Below is the exact text from an article that appeared in the September 4, 1970
edition of "Under the Southern Cross," the official newspaper of the Americal Division. While the article does not discuss the aviation units involved, the 174th AHC participated in this operation as well as other helicopter assets from the Americal Division.
Under the Southern CrossSeptember 4, 1970
(DIVARTY IO) Two years and two months to the day since Kham Duc was lost to an NVA Division, this Special Forces advised CIDG camp was retaken by the same Division units that played a central role in that withdrawal of allied forces.
In May of 1968, an entire NVA Division surrounded Kham Duc, overran the ouposts, and from the high ground around the airstrip began an intense motar and recoilless rifle barrage. The camp was defenseless and a contingency plan to evacuate all personnel was quickly put into action.
In what has been called "one of the most harrowing evacuation efforts of the Vietnam
war," the Americal Division sent an infantry battalion and a battery of artillery to
hold back the enemy until the evacuation could be completed. The plan called for the
approximately 1500 persons in the camp to be flown out in a two-day period.
Under cover of more than 150 airstrikes by both U.S. and Vietnamese aircraft from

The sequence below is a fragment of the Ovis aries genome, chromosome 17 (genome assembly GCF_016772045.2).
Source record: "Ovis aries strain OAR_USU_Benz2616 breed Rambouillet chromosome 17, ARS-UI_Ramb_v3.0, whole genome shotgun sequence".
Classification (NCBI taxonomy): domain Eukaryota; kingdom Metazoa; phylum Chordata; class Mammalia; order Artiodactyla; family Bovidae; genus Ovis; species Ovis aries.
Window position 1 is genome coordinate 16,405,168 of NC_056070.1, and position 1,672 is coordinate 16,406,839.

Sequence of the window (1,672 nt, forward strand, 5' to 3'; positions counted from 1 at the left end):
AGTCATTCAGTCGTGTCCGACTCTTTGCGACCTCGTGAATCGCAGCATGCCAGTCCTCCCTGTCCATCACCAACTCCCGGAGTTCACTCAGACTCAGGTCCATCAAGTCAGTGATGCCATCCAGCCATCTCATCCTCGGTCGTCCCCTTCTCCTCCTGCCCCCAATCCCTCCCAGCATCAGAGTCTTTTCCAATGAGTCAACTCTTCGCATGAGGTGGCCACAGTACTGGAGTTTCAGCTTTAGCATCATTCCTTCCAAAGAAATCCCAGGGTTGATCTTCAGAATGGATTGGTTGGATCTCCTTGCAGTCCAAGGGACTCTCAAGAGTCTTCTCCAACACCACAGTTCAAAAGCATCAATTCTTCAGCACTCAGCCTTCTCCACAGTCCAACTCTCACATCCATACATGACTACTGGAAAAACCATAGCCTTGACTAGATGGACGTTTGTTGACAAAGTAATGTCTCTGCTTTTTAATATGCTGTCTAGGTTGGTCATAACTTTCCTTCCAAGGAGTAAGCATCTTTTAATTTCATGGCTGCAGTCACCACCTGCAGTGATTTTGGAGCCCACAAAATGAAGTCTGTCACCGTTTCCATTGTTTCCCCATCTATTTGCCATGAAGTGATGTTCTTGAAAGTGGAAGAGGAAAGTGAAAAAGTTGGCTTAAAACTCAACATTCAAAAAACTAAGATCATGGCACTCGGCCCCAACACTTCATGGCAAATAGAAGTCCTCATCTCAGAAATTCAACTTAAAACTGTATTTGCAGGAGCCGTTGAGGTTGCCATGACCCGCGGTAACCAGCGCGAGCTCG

units as far away as Cam Ranh Bay, Tuy Hoa, and Thailand, the heroic airlift was
accomplished in only six hours.
The successful evacuation, however, did not have the flavor of an offensive victory,
so when Kham Duc was reclaimed from the enemy, the privilege belonged to the men that were ordered to fight and withdraw. More than two thousand ARVNs moved into the ridgeline during the first few days of the recent operation to secure the highground around the camp.
In the valley below, the 2nd Battalion, 1st Infantry, 196th Infantry Brigade, was
inserted around the airstrip where they quickly cleared the lowland area. Cannoneers
from D Battery, 3rd Battalion, 82nd Artillery, and A Battery, 1st Battalion, 82nd
Artillery, were next and within twenty minutes of their arrival the two batteries of
howitzers were ready to deliver their devastating support.
This time it was the NVAs turn to withdraw, and while resistance was encountered by
the first elements of both the ARVNs and Americans, it was only a very scattered and
ineffective effort, a cover for the enemy retreat.
The 26th Engineer Battalion, after destroying over 400 booby traps seeded in the
black-top airstrip, had the job of restoring the surface which was pockmarked by a dozen bomb craters. Just four days after the first assault, a C-130 landed on the repaired runway, the first of 30 sorties that day.
An impressiue victory, accomplished by Vietnamese and American forces, working
together in the air and on the ground. The NVA had beaten a hasty retreat, inflicting
only very light casualties and paying heavily for them. But to the 2nd Battalion, 1st
Infantry and the 3rd Battalion, 82nd Artillery it was a special victory, a victory
exactly two years and two months ouerdue--they had been to Kham Duc hefore.
(Source: "Under the Southern Cross," September 4, 1970)